Mindset 1: It's as good as I can make it ... but it ain't perfect.
You'd be surprised how often I see manuscripts that have "author fatigue" written all over them, and it's clear the author has said, "Oh, that'll do." Only seek an editor when you have self-edited the heck out of your manuscript and are satisfied that you can take it no further. Copy editors love to work with manuscripts they can take from good to great, rather than manuscripts they can turn from okay to good (or from bad to readable!). However, don't hand it over with the assumption it's flawless ... because you WILL get a shock when the edited manuscript is returned. Expect there to be edits a plenty, and remember that even Hemingway needed an editor.
Mindset 2: It's great to collaborate!
As a writer, the page is your stage ... but even a one-woman show needs a crew! Think of your editor as the guy/gal in the lighting booth who's there to ensure you're looking your best. It is not in your editor's interest to steal the limelight or make you look bad, so enjoy the rare moment of creative partnership. Keep in mind that every editor is as unique as every writer, but hopefully your styles complement each other. If you continue to collaborate, the symbiosis will become stronger and the editing process will become easier.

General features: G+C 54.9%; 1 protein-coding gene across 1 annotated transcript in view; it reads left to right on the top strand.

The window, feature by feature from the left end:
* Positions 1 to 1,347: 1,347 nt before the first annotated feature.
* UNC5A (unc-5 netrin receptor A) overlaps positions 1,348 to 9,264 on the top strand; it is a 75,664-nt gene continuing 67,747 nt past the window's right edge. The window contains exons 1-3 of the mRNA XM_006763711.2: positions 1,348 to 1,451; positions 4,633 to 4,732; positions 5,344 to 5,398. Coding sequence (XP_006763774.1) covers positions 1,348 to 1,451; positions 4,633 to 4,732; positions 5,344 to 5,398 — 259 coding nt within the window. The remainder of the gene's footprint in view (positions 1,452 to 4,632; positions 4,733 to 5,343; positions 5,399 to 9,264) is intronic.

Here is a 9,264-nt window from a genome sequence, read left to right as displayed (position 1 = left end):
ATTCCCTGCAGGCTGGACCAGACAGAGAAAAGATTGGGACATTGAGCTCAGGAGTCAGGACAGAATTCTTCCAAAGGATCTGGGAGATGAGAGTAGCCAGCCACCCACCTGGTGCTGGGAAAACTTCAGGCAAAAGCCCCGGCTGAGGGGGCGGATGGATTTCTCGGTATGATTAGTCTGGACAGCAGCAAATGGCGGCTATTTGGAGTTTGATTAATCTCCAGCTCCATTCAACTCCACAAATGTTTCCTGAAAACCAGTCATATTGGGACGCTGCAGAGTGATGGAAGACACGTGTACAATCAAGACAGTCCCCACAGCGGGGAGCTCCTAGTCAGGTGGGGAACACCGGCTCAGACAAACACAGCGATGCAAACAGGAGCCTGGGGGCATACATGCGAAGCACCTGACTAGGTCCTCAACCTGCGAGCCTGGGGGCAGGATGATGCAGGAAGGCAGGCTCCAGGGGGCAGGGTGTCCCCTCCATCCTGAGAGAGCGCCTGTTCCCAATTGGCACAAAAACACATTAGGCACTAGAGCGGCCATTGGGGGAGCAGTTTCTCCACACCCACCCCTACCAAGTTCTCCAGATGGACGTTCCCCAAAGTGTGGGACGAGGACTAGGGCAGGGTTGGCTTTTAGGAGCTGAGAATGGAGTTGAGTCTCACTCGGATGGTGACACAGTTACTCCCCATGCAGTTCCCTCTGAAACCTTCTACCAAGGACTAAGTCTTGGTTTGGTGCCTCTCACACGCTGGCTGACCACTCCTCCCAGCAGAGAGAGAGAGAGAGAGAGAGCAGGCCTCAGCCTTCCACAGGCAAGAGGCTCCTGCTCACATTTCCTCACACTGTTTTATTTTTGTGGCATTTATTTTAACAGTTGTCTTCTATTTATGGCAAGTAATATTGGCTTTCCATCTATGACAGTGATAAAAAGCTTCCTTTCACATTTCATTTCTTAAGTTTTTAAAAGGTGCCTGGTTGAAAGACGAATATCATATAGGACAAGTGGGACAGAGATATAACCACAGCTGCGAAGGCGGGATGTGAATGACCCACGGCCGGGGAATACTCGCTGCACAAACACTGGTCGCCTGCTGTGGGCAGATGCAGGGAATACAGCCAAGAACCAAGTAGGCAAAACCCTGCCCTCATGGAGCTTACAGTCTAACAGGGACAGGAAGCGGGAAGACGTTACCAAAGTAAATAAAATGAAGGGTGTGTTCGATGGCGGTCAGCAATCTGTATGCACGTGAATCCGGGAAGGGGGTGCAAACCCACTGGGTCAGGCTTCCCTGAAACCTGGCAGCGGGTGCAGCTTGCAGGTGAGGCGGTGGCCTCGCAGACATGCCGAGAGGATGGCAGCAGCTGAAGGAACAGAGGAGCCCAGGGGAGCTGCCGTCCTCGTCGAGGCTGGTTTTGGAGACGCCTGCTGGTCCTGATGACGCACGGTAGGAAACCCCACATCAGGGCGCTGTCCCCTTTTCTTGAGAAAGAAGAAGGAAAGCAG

Mindset 3: It's not about me.
The copy editor’s only objective is to make the reading of your manuscript as easy and pleasurable as possible. As tough as it seems (especially if you're paying), the editor's first loyalty is to the reader, not you! Edits are not criticisms, so try not take it personally.
Mindset 4: Every edit is a learning opportunity.